To begin this lesson, I am calling one student at a time to sit on the floor like scientists with their seed bags from the lesson, Bag That Seed, as I remove them from the bulletin board.
Once all the kids are seated on the floor with their bags, they are asked to show-and-tell their seed's growth progress with their floor partner. I then explain to them that, "today we will be transferring our seeds to soil." I then ask the kids, "why would we want to do this? Why would we want to transfer our seeds from the bag to soil?" The kids get 20 seconds to think silently to themselves; each student then gets 20 seconds to answer the questions with their floor partners. The student with the longest hair gets to answer first.
I use the name stick can to choose three students to answer the questions, one at a time, to the entire class.
I then demonstrate how they will transfer the seeds to the soil.
I prepare a tub of materials for each table the day before. I call the table leader for each table to come and get a tub of materials. I then dismiss the kids to return to their tables with their hands in their laps. I guide them through each step of the procedure, assisting when needed. Once all of the seeds have been planted in the cups, I collect them one table at a time and place them in the tubs (teacher supplies). It is important to guide the students through this exploration because many of them have not had experience planting seeds before and this is new to them. It is also imperative that children have hands on experiences to bring concepts to life.
The explanation of this lesson is done through the reading of a book called, I'm a Seed by Jean Marzollo.
The students need to understand what a seed needs in order to sprout and to successfully grow into a plant.
As I read through the text, I periodically stop to hold a discussion:
Throughout the text, I connect the new learning with prior learning of the life cycle of a plant.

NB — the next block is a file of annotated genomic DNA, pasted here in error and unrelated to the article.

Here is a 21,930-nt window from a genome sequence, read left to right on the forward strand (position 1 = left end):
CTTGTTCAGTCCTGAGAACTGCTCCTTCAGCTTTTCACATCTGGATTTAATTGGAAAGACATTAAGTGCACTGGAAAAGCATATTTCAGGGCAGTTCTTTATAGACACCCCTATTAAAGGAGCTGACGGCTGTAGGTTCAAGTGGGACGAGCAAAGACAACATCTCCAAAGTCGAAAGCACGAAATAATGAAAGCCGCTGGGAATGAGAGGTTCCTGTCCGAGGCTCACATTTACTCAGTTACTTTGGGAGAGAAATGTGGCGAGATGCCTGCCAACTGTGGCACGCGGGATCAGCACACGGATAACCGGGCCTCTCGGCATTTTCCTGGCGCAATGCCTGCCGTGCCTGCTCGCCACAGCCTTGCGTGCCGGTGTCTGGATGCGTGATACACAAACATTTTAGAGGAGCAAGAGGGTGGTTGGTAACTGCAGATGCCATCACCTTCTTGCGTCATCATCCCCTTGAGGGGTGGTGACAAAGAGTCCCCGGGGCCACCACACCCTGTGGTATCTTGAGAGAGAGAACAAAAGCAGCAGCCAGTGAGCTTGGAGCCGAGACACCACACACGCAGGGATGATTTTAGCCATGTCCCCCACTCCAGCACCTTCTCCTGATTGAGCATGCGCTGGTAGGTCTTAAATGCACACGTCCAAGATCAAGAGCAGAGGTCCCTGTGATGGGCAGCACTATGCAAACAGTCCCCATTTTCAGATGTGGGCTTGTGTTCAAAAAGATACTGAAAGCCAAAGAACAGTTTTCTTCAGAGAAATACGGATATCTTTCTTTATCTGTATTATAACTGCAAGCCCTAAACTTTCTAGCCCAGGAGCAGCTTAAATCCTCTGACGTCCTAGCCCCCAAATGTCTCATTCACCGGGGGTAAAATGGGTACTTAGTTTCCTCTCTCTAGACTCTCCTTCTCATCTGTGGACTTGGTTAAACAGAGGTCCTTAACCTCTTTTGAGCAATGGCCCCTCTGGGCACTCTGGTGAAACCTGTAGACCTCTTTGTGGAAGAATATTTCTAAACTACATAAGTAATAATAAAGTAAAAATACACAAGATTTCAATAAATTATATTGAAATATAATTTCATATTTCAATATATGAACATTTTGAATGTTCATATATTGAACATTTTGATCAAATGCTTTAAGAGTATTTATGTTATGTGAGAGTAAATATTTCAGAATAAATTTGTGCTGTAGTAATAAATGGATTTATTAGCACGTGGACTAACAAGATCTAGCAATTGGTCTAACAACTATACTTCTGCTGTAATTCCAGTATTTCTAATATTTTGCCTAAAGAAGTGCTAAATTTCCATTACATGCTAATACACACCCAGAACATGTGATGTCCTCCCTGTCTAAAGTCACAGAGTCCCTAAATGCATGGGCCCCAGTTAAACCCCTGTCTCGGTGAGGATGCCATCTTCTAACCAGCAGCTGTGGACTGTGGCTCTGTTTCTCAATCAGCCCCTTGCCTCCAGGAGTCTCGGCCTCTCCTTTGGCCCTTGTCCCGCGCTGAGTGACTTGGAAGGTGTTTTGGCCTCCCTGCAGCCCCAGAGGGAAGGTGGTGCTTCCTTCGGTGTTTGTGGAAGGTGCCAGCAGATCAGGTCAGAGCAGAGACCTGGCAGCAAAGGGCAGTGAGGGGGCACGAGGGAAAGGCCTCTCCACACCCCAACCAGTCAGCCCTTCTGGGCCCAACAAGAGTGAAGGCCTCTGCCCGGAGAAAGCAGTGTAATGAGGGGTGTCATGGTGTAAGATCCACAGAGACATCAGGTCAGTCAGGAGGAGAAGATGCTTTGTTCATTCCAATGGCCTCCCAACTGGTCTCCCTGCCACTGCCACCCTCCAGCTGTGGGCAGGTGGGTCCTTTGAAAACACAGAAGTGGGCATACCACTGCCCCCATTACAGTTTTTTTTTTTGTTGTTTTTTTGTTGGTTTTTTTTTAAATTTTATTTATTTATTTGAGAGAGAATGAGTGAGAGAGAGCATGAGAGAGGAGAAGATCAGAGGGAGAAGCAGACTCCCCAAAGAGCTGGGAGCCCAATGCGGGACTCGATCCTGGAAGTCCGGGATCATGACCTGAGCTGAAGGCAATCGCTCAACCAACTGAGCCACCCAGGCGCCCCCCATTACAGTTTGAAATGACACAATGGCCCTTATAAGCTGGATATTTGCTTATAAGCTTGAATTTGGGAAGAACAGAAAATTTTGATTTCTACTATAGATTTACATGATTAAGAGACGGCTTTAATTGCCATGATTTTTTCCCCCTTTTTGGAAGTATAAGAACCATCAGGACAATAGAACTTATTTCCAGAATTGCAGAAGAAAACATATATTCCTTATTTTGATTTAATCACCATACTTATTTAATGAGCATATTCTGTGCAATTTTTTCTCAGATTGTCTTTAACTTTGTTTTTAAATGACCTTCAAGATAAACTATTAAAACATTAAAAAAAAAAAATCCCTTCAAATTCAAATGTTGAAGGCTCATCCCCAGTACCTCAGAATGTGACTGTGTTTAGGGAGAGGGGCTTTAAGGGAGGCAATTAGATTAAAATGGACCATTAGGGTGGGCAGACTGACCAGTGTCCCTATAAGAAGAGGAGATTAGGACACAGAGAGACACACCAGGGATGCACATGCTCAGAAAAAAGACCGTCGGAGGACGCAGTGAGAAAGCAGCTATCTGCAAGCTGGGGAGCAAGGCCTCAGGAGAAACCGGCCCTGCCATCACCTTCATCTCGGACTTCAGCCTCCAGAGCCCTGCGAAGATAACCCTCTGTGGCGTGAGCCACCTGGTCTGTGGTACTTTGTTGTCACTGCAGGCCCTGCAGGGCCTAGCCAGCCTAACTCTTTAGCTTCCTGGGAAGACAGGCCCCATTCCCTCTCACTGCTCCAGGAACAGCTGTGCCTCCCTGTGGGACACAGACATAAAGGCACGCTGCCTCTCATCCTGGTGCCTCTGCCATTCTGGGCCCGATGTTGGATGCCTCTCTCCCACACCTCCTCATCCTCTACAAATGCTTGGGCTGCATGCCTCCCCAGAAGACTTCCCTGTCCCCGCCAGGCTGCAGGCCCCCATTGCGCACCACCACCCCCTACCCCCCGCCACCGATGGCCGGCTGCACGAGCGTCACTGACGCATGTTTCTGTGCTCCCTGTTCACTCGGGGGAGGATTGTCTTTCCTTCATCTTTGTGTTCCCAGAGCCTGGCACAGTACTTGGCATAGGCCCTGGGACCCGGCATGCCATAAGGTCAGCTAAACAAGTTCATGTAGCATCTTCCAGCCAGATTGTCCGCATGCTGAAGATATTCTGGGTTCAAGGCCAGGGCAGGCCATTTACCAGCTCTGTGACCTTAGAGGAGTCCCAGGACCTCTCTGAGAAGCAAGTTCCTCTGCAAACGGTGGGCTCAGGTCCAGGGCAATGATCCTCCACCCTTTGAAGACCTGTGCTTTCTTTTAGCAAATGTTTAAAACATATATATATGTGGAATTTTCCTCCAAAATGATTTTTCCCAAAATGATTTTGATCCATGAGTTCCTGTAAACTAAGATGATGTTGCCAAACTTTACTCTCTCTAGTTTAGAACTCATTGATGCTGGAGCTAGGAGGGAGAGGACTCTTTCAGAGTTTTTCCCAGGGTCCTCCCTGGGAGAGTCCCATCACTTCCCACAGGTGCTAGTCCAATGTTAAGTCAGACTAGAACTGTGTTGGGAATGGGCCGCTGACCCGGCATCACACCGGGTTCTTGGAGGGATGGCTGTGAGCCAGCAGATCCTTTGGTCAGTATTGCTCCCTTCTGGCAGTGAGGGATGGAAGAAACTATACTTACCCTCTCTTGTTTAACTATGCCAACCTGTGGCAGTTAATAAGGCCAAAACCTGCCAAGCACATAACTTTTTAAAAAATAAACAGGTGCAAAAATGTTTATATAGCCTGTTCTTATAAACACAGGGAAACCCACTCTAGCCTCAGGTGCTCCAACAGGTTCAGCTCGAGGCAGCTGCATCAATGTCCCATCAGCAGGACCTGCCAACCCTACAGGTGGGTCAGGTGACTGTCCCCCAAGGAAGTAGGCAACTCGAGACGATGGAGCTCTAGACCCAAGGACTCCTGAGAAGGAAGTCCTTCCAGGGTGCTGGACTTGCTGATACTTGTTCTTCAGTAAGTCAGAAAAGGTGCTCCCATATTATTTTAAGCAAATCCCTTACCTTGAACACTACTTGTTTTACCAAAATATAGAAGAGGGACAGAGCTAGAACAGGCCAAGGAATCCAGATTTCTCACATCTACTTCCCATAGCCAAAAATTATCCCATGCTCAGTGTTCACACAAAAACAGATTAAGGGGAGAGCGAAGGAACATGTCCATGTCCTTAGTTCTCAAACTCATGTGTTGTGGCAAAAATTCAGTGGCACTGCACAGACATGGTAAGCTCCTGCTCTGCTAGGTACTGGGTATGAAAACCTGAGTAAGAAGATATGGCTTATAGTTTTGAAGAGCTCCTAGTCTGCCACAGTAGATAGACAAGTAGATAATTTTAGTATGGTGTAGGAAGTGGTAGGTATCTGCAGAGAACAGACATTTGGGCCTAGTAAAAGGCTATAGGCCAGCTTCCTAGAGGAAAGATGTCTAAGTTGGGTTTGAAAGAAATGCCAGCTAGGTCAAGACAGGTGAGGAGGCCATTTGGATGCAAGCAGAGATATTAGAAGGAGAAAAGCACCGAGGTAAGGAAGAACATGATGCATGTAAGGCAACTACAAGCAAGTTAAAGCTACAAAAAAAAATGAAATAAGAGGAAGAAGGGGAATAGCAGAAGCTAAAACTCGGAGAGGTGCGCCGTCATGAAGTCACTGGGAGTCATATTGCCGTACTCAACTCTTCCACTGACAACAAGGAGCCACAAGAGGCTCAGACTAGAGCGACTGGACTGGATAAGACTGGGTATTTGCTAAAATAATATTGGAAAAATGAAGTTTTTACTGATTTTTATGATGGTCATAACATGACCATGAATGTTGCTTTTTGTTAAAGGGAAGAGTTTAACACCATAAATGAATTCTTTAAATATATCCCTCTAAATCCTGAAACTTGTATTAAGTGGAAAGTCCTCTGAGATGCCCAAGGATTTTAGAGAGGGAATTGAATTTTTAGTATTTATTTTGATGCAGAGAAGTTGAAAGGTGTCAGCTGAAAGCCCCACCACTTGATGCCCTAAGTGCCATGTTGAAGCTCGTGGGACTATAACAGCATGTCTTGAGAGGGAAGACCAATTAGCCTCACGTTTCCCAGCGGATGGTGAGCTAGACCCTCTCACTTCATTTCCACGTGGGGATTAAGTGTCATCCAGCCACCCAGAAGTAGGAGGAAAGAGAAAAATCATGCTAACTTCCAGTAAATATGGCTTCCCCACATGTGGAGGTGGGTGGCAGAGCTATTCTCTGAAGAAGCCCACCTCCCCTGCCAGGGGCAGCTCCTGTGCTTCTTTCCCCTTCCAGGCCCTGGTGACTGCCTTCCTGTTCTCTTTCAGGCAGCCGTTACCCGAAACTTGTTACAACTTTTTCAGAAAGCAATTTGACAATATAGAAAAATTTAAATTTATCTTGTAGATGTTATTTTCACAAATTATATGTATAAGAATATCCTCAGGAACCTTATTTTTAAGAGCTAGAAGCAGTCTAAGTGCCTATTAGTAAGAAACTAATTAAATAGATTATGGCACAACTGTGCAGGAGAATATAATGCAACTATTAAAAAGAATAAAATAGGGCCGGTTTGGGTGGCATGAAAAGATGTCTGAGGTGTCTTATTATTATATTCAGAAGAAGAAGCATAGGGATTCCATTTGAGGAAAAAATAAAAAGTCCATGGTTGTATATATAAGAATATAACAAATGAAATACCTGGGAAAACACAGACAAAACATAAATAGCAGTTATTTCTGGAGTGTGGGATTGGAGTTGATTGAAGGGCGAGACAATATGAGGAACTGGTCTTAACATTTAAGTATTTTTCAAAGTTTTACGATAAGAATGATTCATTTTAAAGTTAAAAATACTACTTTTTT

I do this because it is important for students to build upon their prior learning to synthesize new and prior information to get a new understanding of concepts.
While still gathered on the floor, I have the kids think silently to themselves about everything they understand about a seed growing into a plant. I have them think for 20 seconds and then share their ideas with their floor partners, each partner getting 20 seconds to share their thoughts.
I then pull four name sticks from the can so that random students are chosen to share with the entire class what they shared with their floor partners.
I refer to the KWL chart and record any new information that the kids present through sharing. The KWL chart is a living document and we add, delete, and modify as needed throughout the lessons in this plant unit.
When we have exhausted our ideas to add to the KWL chart, we review the entire chart to reinforce learning.
The evaluation of this lesson is a sequencing activity of the order of planting a seed. This will show me if the kids understand the order of needs for the plant. The pictures to be sequenced are exact representations of the exploration because young children are concrete in their thinking. Any variation in visuals can confuse them and make the task difficult.
The kids are given 15 minutes on a timer to cut, order and paste the pictures in order. They are allowed to color only if time permits. For this reason, I have them use glue sticks rather than liquid glue.
After the timer goes off, I have the kids gather on the floor by calling one table at a time. They are instructed to bring their completed sequencing page with them. They are given time to share their work with their floor partner.
I pick 3 name sticks from the can and have them come up one at a time to sit in the teacher's chair and share their findings with the rest of the class. This strategy allows every child to voice their thoughts without consuming too much class time. It also keeps them excited as they never know who will be selected. They enjoy the anticipation of having their name called.
A take home reader is the tool used for the extension of this lesson. The students are able to share the information within the readers with their families. They cut and staple the reader in the classroom if there is time at the end of the lesson or as a transition before the next class period. The teacher can have the books prepared in advance if preferred.
Procedure to read books:
This take home reader supports learning and serves as a home-school connection piece. It supports learning by extending the lesson and crossing into Language Arts. Most students can read it themselves; those struggling with reading can have assistance at home.